The History of Freemasonry in Kent reaches back into the early 18th Century. Few of the earliest Lodges have survived. Many were military Lodges which travelled with the regiment and ceased to exist when the regiment was disbanded, although some were civilianised and survived e.g. the Fortitude Lodge, attached to the 67th Regiment of Foot, was formed in Chatham in 1772. Just before its departure to the West Indies in 1807 the Lodge warrant was transferred to the Royal Regiment of Cornish Miners, when both regiments were stationed in Dover. Upon their return to Cornwall, in 1814, the regiment was disbanded but the Lodge survived and now flourishes in Perranporth.
Freemasonry in Kent did not, as one might suppose, spread out from London. It was strongest in naval and military towns such as Dover, Sheerness and the Medway towns of Chatham and Gillingham, before expanding into the larger inland towns, such as Canterbury, Maidstone and Ashford. Some of the oldest surviving Lodges, the oldest of which is the Royal Kent Lodge of Antiquity, No. 20, meeting in Chatham, moved from London.
The Province of Kent was formed by the Grand Lodge of the Moderns in 1770, with the Hon. Robert Boyle Walsingham as its first Provincial Grand Master. The Moderns amalgamated with the Grand Lodge of the Antients in 1813 to form the United Grand Lodge of England.
The increase in the number of Lodges meeting in Kent was quite slow until the mid 19th century. Originally Woolwich, Greenwich, Deptford and Old Charlton were in the Kent Province, but these areas were taken into London in 1815. By 1973 there were so many Lodges that the decision was taken to divide the Province into two, East Kent and West Kent. This was intended to set an example to other large Provinces: the example has not been followed. The two new Provinces flourished and retain a firm friendship and interchange of membership. The boundary between the two new Provinces was drawn so that East Kent lies approximately east of a line, between Greenhithe and Gravesend, from Dartford via Wrotham to Tunbridge Wells. By 2006 there were about 185 Lodges meeting in East Kent and nearly 200 in West Kent, with about 8000 and 7000 members respectively.
Five of the Lodges meeting in East Kent antedate the formation of the original Province in 1770. The Lodges meet in 32 towns in 35 different places. The largest group, of 16 Lodges, meets in Gravesend, where Freedom Lodge No 77, dating from 1751, is probably the oldest surviving Lodge to have been consecrated within the Province. For further information on the Lodges and where they meet see 'Lodge Information' on the menu bar.
Provinces serve two main functions, principally that of administration but also as a focus of identity being based, as they are, upon historic counties. There are too many Lodges and brethren meeting under the United Grand Lodge of England to be readily administered from its headquarters in London. Some of the administration, powers and responsibilities are delegated to Provincial Grand Masters, who are appointed and hold office under a patent granted by the Grand Master. The Lodges in each Province are regulated under bylaws approved by the Province, whilst the Provincial Grand Master, his Deputy, Assistants and administrative team, all appointed by him, lead and conduct the business of the Province. Until recently East Kent was administered from its office at Canterbury, where the Kent Museum of Freemasonry is still located. The office is now at Whitstable.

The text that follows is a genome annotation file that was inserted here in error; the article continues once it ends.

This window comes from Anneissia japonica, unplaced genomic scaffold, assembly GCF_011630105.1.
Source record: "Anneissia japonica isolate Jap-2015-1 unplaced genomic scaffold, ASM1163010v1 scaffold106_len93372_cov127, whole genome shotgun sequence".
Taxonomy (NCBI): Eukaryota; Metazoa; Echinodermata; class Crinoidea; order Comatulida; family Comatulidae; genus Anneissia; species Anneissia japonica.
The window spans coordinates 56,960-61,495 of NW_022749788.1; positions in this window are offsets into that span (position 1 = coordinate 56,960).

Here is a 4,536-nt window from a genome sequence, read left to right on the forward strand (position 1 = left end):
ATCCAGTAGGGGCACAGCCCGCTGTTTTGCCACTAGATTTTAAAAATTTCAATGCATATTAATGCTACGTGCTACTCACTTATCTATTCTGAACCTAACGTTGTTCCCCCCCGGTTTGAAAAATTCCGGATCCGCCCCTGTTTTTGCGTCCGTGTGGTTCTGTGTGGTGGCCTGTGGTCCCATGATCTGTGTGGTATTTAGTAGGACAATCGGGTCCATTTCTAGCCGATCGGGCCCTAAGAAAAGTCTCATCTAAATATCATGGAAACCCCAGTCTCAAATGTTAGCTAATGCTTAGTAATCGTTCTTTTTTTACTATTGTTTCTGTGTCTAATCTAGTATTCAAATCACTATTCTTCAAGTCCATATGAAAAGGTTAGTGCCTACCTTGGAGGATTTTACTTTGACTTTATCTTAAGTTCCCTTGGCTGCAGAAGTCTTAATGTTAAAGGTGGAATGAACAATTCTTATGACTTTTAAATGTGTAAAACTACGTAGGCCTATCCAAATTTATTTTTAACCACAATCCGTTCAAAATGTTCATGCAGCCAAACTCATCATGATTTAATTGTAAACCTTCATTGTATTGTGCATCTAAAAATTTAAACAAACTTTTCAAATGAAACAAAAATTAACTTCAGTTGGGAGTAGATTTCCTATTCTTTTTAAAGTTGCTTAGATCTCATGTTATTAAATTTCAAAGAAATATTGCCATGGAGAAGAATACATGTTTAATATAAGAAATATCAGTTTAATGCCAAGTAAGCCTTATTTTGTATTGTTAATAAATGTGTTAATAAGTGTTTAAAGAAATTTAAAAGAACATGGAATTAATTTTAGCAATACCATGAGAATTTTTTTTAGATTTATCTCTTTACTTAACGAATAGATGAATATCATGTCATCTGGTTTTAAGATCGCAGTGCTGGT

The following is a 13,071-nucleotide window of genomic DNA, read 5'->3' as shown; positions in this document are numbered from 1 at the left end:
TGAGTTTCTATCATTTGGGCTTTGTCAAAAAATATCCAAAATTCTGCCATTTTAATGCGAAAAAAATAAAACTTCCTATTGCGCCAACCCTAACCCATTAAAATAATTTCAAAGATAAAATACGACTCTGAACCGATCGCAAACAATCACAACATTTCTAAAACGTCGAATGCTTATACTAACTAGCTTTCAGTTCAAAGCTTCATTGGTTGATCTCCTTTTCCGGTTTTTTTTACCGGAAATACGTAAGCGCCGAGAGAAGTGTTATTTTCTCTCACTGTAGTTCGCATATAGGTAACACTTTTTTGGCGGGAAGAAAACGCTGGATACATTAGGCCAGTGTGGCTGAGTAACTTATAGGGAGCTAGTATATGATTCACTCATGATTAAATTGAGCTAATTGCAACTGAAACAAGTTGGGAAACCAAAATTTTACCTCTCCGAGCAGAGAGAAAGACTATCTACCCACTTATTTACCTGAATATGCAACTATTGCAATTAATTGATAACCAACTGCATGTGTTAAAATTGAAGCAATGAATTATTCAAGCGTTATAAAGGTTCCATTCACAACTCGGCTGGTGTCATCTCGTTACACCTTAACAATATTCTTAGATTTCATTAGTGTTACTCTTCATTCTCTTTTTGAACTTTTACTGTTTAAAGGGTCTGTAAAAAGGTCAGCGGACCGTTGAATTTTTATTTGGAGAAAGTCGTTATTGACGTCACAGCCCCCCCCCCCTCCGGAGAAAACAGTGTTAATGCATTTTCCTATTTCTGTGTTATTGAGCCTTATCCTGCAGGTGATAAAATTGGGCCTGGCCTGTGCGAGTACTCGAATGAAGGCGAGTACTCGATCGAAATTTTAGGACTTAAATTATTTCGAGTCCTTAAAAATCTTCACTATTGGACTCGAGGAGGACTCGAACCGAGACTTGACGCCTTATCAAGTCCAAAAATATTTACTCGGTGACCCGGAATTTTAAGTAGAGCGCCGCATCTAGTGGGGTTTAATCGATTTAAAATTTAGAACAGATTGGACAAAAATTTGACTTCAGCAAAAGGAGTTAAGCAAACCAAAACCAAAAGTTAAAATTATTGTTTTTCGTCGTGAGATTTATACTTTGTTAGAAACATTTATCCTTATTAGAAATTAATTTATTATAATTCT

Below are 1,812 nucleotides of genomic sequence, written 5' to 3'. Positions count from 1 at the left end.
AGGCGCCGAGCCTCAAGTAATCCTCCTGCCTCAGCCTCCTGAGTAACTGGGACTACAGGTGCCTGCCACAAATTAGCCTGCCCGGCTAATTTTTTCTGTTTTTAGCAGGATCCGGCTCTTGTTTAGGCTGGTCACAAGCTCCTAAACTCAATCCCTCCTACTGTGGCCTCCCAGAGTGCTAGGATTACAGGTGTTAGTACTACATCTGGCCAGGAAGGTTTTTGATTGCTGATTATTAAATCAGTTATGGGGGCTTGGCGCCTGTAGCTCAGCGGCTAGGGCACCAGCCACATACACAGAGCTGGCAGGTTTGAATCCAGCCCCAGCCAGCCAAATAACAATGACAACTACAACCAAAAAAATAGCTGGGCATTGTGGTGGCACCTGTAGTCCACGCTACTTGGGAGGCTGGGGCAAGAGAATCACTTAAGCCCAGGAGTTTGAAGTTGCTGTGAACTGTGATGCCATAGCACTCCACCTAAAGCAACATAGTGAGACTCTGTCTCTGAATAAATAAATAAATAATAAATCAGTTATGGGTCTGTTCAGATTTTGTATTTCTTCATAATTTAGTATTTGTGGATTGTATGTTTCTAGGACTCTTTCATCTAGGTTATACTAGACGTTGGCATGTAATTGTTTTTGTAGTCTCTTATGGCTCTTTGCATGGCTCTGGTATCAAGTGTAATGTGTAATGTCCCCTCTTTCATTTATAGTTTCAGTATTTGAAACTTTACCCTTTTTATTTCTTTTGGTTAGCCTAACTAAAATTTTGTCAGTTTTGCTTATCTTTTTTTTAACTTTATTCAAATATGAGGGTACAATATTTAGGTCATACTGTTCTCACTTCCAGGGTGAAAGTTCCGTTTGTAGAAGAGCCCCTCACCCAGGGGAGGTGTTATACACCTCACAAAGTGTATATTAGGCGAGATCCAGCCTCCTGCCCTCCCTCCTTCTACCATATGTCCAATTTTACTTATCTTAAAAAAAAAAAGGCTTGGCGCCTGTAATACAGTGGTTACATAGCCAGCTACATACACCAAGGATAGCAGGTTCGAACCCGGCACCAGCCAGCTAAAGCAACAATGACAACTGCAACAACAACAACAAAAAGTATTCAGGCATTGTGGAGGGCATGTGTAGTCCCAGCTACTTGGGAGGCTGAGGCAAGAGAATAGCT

Some of the first Provincial Grand Masters hardly ever visited their Provinces: some never did so! The modern Provincial Grand Master is a very hard working and proactive leader. Kent has long been very fortunate in its leadership. The 11th and first effective Provincial Grand Master, Viscount Holmesdale/Earl Amherst served for 45 years. He was succeeded by Col. Fiennes Stanley Wykeham, afterwards Baron Cornwallis, who served for 30 years until 1935, when he was succeeded by his son, the 2nd Baron, who held the Office until the Province divided in 1973. He then continued as Provincial Grand Master in East Kent until 1981, a record of service which will never be equalled. His son, the 3rd Lord Cornwallis, was Pro Grand Master of The United Grand Lodge of England from 1982-1992. He was a member of Douglas Lodge No 1725, meeting in Maidstone.
John Andrew Porter TD JP DL, from Gravesend, was appointed as Provincial Grand Master in 1981 and served until 1992, carrying the Province forward into the modern era, when John Bonomy OBE JP, from Folkestone, was appointed. He led the Province, with great distinction, until 2004, meeting the many challenges which emerged during his time in office. He was succeeded by Michael Robin Bailey from Rochester who served the office until 2011 and drove the Province forward through a period of innovation and change.
On the 20th October 2011, Geoffrey Gordon Dearing was invested as the Provincial Grand Master and Grand Superintendent.
The Freemasons of East Kent are determined that when the manner in which they have met the challenges of today becomes history, it will be one in which pride will be taken.
Further information upon the history of Freemasonry in Kent can be obtained from The Kent Library & Museum of Freemasonry at Canterbury.